So here we are. And we’re still wondering: Why did Lee Enterprises buy Pulitzer if its goal was to destroy it?

And here are two more things that you may not have known about the Newspaper Guild five years ago and that you apparently still haven’t learned: You can’t scare us to death, and we will not roll over.
Read the rest of the newsletter on the guild's website.

Wednesday, February 10, 2010

Southern Illinoisan appoints new publisher

Bob Williams, publisher of the Suburban Journals of St. Louis, has been appointed publisher of The Southern Illinoisan in Carbondale, Ill. Williams has been at the Suburban Journals since 2007; he joined Lee in 1998. He replaces Dennis DeRossett, who is leaving to become the executive director of the Illinois Press Association.

(Via e-mail)

Fundraiser set for former Lee employee

Greg Stewart worked at The Southern Illinoisan for nearly 20 years before entering law school. He graduated in 2007 and launched a new career: Lawyer. He lost his first case. He won one soon after that. He became a fixture at early morning dockets and night courts in the St. Louis area. And then, in September 2009, he was diagnosed with acute myelogenous leukemia.

Stewart began chemotherapy treatment, and spent time in the hospital. He's out now, but his leukemia is not yet in remission. He will undergo more chemotherapy treatments in the coming months, and eventually will need a bone marrow transplant.

In the meantime, Stewart is getting back to work. He lost 40 pounds while in the hospital; he can't afford to buy a suit to wear for court appearances. And then there are the medical expenses.

Missouri Lawyers Weekly recently wrote about Stewart; read that story here. (The publication was wrapping up a year-long series on Stewart when he was diagnosed with leukemia.)

To help with expenses, Stewart's friends and colleagues have organized a trivia-night fundraiser on March 13 at St. Elizabeth of Hungary in St. Louis.

I know this blog has several St. Louis readers -- I hope some of you can send photos and reports of success from the fundraiser.

(Via e-mail)

Saturday, February 6, 2010

St. Louis guild on contract negotiations: 'Things have gotten more serious'

It sounds like contract negotiations between the St. Louis Post-Dispatch union employees and Lee Enterprises is heating up. A memo from the St. Louis Newspaper Guild:
In the last week, the company has turned more acrimonious in its negotiations with the Guild. The company continues to demand a 15% wage cut in the first year of the contract, followed by a 5% cut the second year and 5% cut the third year. They still insist on eliminating retiree health care and they are demanding huge concessions on seniority.

We are now meeting twice a week with the company and a federal mediator is sitting in on negotiations. Things have gotten more serious.

Despite numerous tentative agreements, roughly a dozen on various individual items in the contract, we are concerned that the company may soon move to declare impasse. This belief is based on a number of thinly-veiled threats the company has issued across the bargaining table.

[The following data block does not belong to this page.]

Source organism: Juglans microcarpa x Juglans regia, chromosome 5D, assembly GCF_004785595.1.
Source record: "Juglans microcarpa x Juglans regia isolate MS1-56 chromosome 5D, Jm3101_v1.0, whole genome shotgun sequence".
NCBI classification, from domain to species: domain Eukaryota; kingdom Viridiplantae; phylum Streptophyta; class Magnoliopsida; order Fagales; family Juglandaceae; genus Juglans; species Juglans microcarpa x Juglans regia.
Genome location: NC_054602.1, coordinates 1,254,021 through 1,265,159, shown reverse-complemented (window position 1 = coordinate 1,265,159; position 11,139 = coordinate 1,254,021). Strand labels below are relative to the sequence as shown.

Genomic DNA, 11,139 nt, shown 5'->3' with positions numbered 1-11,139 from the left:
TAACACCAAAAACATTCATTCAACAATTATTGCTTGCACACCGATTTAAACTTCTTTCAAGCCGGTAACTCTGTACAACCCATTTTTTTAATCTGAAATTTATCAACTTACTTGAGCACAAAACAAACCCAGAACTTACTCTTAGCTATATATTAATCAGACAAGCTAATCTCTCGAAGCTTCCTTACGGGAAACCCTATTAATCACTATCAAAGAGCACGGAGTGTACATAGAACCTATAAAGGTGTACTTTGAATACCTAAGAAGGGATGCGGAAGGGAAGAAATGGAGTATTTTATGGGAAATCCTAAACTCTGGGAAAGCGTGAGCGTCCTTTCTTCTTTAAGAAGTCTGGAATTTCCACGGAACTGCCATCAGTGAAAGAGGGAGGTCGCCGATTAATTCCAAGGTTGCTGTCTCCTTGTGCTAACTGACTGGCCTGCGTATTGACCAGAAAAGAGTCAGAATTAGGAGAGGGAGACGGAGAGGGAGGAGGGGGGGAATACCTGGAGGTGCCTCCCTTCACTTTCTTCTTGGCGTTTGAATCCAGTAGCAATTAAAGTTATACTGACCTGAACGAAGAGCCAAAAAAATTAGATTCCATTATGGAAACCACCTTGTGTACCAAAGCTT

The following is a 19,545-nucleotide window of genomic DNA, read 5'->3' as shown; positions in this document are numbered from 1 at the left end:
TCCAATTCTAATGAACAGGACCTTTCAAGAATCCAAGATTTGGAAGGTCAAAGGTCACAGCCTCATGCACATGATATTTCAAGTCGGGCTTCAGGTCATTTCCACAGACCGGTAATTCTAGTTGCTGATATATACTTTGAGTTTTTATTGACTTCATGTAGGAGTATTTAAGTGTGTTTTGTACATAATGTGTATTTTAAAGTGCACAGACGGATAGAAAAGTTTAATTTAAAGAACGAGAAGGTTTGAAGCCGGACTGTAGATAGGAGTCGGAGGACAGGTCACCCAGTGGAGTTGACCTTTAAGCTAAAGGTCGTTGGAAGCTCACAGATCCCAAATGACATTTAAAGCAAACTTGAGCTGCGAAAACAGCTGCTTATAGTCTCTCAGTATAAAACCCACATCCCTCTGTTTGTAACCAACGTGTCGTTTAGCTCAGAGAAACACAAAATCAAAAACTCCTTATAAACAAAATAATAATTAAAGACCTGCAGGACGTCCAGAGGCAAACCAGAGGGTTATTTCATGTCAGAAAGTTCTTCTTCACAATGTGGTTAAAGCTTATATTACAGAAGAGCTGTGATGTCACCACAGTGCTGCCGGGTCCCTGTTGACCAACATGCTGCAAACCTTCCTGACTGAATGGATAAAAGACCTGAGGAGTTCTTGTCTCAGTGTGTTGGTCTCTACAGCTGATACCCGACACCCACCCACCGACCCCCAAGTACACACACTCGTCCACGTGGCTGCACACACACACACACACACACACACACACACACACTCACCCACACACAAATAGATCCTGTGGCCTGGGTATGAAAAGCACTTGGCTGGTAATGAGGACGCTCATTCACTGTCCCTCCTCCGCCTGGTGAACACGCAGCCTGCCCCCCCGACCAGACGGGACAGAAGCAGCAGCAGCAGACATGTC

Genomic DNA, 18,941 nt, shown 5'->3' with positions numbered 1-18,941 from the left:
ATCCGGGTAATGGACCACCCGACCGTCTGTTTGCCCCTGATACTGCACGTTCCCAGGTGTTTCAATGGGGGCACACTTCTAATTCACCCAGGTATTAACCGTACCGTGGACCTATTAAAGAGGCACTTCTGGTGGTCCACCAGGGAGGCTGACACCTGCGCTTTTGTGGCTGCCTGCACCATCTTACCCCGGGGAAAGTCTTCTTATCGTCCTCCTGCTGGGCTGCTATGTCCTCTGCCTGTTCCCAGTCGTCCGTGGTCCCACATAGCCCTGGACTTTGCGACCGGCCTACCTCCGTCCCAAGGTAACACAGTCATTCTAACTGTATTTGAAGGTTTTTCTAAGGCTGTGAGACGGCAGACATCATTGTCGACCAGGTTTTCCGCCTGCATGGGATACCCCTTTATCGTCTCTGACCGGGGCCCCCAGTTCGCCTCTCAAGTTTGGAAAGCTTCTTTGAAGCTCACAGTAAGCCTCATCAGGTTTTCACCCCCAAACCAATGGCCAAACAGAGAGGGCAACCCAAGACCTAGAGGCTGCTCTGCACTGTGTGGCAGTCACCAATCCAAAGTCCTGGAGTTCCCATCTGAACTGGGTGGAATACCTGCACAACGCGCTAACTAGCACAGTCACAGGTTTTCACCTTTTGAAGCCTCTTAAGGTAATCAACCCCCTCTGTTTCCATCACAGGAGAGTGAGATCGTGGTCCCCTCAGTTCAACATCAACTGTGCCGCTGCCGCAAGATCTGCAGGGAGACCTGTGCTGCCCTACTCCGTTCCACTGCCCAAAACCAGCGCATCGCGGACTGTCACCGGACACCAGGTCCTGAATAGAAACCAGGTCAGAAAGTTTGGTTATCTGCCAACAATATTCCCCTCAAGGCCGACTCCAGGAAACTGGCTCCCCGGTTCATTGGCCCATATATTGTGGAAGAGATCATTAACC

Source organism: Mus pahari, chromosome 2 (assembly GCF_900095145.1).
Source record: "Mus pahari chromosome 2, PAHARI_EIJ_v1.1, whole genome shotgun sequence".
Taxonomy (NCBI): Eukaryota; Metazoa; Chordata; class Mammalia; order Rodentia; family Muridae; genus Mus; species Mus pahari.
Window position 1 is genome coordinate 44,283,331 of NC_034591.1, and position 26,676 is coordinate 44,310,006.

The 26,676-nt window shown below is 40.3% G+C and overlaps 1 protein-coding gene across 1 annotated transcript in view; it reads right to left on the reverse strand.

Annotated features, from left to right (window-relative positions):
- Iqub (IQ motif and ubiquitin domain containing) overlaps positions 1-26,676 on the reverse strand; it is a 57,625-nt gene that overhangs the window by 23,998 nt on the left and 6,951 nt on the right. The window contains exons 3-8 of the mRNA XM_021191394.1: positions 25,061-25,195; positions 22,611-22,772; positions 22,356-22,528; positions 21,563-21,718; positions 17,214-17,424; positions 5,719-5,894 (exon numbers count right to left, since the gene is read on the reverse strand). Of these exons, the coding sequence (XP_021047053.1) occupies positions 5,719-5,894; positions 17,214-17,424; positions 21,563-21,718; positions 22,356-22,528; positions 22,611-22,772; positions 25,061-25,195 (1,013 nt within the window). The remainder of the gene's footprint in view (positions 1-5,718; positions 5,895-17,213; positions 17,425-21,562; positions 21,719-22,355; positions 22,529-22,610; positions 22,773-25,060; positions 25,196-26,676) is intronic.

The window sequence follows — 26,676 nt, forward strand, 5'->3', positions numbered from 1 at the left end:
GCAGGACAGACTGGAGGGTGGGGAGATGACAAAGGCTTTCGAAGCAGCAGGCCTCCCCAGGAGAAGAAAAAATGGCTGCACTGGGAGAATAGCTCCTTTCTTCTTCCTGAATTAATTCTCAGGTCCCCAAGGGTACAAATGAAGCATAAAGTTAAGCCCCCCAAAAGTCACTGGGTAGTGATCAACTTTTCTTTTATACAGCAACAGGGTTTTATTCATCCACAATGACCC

Under federal law, if impasse is reached, the company could break off negotiations and make their “last, best and final” offer. The Guild would bring that offer, as bad as it might be, to the members for a vote. This could all happen quickly, within weeks if the company moves aggressively.

It would be fair to assume the company’s final offer would include many of the above poisonous provisions but would also include freezing the pension plan, eliminating the 401-K contributions, and other bad deals for the members. Obviously, the Guild would not endorse the offer and it would likely be voted down by the members.

If their final offer is voted down, the company has two choices; return to the bargaining table and continue bargaining or impose the terms and conditions of their last, best and final offer.

If the company declares impasse, the Guild will file an Unfair Labor Practice (ULP) charge with the National Labor Relations Board (NLRB). The Guild believes we are far from impasse. We have made steady progress through negotiations. The Guild has stated time and again at the bargaining table that we want to reach an agreement. And we do.

While we do not believe the company has a case for impasse, we could all end up working under imposed working conditions until the NLRB comes to a decision on our unfair labor practice charge.

A declaration of impasse by the company would allow the Guild to pursue a number of options to force the company back to the table. Those options include all forms of economic actions against the company. The Guild has laid the ground for a corporate campaign directed at the economic interests of Lee Enterprises. For strategic reasons we’d prefer not to reveal the details of the plan at this time.

The Guild continues to work diligently towards an agreement.

We want to paint a realistic picture of where we stand and what the stakes are. Now is the time to pay attention and get involved. This affects the future of all of us. More information will be released in a Ruffled Feather next week. We are also planning a unit meeting for later in February.

Via e-mail. Send tips and memos to

Wednesday, February 3, 2010

Got news?

The Lee news seems to be rather slow lately. Heard anything interesting? E-mail or leave a comment.